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City Plans New Phase at Colvin Estates; Marrano Eyes Lots

So much for striking while the iron is hot. Four years after the last home in the first phase of Colvin Estates was sold, the City is bidding Phase Two infrastructure work. The eastward extension of Rachel Vincent Way will add 28 new lots to the existing 24-home development.

The two dozen homes constructed by Burke Builders in the project’s first phase were sold in the $225,000 to $310,000+ range. One custom design has over 3,100 sq.ft. of living space. Sales for the Craftsman style homes, designed by Dean Sutton Architects, started in early 2012 and were handled by Hunt Real Estate’s Brian Szkatulski and Candace Koch.

Burke Builders owns six lots on the road extension and sources say Marrano Homes will buy the 22 other lots. It would mark a return to the city for the region’s largest single-family homebuilder. The company has built market-rate, affordable, and luxury homes including: infill homes in the Georgia/Prospect, Cottage/Maryland, and near East Side areas; new homes in the Walden Woods and Main LaSalle Place subdivisions; and, the pioneering Harbour Pointe condominiums in Waterfront Village.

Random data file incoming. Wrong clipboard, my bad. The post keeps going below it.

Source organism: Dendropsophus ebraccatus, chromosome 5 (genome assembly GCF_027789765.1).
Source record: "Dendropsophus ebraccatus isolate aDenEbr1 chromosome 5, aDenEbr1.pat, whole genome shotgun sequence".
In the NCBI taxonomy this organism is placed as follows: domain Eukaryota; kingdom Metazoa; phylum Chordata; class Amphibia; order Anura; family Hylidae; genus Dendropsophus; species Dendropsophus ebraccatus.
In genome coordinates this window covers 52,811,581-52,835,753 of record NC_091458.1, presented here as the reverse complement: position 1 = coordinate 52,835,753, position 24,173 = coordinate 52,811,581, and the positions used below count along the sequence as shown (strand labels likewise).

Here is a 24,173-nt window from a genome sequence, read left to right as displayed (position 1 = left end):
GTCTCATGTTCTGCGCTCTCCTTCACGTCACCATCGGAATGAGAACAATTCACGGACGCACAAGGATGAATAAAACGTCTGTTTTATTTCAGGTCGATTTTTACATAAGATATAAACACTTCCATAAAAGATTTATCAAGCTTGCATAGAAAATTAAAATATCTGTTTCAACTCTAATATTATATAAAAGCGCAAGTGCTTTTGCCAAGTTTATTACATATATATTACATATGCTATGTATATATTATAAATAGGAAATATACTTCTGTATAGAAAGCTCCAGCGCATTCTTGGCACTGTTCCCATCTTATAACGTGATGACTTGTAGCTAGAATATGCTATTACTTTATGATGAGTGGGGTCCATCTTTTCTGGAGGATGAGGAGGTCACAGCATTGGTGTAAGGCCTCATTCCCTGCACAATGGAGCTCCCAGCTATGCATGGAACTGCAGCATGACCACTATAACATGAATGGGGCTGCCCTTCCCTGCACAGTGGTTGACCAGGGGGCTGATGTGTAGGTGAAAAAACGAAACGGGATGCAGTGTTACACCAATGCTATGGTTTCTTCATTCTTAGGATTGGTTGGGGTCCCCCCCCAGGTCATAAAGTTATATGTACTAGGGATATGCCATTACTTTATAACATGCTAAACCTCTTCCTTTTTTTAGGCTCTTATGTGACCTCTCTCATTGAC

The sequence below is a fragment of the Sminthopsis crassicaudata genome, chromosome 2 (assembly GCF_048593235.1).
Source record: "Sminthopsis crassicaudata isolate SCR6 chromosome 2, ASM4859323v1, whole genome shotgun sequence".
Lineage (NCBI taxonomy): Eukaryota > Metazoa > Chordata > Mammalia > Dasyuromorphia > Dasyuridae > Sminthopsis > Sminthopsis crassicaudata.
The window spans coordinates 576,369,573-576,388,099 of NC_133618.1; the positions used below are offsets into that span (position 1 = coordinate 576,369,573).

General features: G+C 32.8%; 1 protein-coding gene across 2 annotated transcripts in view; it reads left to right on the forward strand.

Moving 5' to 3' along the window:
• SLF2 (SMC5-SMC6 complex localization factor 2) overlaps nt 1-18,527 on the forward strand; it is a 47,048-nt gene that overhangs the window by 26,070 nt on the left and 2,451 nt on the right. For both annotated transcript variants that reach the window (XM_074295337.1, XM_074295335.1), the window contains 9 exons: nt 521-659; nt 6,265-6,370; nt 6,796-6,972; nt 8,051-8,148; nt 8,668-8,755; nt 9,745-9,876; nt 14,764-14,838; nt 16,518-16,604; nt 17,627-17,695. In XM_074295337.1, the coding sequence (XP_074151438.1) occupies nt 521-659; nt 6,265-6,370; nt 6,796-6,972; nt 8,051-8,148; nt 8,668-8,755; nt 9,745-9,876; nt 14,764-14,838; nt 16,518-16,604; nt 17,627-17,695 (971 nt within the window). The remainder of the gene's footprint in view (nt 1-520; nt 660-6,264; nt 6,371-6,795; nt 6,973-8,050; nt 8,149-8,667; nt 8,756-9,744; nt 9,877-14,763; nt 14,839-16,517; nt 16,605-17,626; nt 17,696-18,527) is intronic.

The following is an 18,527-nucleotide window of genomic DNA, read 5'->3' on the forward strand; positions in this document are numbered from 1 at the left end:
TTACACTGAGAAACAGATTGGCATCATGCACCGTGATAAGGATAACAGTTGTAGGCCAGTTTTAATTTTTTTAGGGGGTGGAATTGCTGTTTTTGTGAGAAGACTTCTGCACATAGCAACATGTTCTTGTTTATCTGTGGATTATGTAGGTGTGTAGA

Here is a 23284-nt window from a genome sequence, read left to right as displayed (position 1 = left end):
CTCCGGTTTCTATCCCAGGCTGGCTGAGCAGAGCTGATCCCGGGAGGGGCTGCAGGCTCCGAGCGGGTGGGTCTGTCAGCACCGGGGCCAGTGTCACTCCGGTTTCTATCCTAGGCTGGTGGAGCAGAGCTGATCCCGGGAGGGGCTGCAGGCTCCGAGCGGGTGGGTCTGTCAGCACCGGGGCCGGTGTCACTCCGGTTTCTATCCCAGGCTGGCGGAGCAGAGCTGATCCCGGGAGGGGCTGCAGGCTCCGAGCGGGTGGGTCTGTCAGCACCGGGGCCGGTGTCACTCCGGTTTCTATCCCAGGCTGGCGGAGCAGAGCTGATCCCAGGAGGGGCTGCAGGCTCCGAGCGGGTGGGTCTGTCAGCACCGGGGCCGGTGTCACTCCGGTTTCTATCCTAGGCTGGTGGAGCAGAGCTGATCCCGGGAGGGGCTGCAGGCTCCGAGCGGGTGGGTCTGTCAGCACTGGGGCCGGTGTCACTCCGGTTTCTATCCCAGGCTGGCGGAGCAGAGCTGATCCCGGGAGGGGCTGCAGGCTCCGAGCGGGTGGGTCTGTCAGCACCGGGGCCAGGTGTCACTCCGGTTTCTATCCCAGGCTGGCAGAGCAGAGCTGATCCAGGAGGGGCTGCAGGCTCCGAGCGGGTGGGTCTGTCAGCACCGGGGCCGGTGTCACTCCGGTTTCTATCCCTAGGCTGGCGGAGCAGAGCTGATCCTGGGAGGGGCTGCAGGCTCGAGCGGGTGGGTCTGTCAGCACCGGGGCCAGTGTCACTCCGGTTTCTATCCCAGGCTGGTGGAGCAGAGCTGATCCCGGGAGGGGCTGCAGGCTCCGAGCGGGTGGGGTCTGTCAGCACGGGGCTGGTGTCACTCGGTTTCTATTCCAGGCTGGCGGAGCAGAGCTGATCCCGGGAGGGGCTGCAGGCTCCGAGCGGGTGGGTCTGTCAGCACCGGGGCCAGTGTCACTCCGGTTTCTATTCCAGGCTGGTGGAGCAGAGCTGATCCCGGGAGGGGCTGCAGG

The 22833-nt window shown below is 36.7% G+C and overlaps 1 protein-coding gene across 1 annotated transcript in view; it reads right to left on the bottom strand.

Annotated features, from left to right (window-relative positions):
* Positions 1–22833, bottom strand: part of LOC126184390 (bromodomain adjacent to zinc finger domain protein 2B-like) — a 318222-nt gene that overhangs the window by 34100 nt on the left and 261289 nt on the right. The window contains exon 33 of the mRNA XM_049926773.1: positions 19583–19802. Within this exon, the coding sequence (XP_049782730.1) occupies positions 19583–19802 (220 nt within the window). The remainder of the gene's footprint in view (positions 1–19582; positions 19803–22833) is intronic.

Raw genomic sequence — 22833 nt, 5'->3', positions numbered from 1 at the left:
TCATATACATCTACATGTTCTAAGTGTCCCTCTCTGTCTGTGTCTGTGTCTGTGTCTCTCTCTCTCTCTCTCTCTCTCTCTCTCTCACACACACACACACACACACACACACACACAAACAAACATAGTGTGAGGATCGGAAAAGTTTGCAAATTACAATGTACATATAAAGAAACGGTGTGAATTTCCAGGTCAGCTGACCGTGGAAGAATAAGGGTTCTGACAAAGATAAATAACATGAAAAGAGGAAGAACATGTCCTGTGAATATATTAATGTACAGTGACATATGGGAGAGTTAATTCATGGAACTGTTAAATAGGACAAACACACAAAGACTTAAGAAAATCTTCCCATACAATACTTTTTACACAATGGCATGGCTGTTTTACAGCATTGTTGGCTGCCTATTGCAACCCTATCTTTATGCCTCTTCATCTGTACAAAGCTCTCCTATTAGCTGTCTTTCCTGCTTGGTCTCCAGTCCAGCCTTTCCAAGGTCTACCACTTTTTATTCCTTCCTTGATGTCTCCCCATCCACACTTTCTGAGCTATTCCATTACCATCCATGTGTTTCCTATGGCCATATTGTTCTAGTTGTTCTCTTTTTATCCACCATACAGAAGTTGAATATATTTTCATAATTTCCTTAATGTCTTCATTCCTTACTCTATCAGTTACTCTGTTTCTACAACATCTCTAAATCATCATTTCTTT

Colvin Estates will contain approximately 127 lots at full build-out. The subdivision occupies former rail land connecting Starin and Colvin avenues between Taunton Place and St. Lawrence Avenue.

The 2014 City Capital Budget allocated $500,000 for the Phase Two infrastructure work.  Bids are due April 26.

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Written by WCPerspective

WCPerspective

Buffalo and development junkie currently exiled in California.

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  • 300miles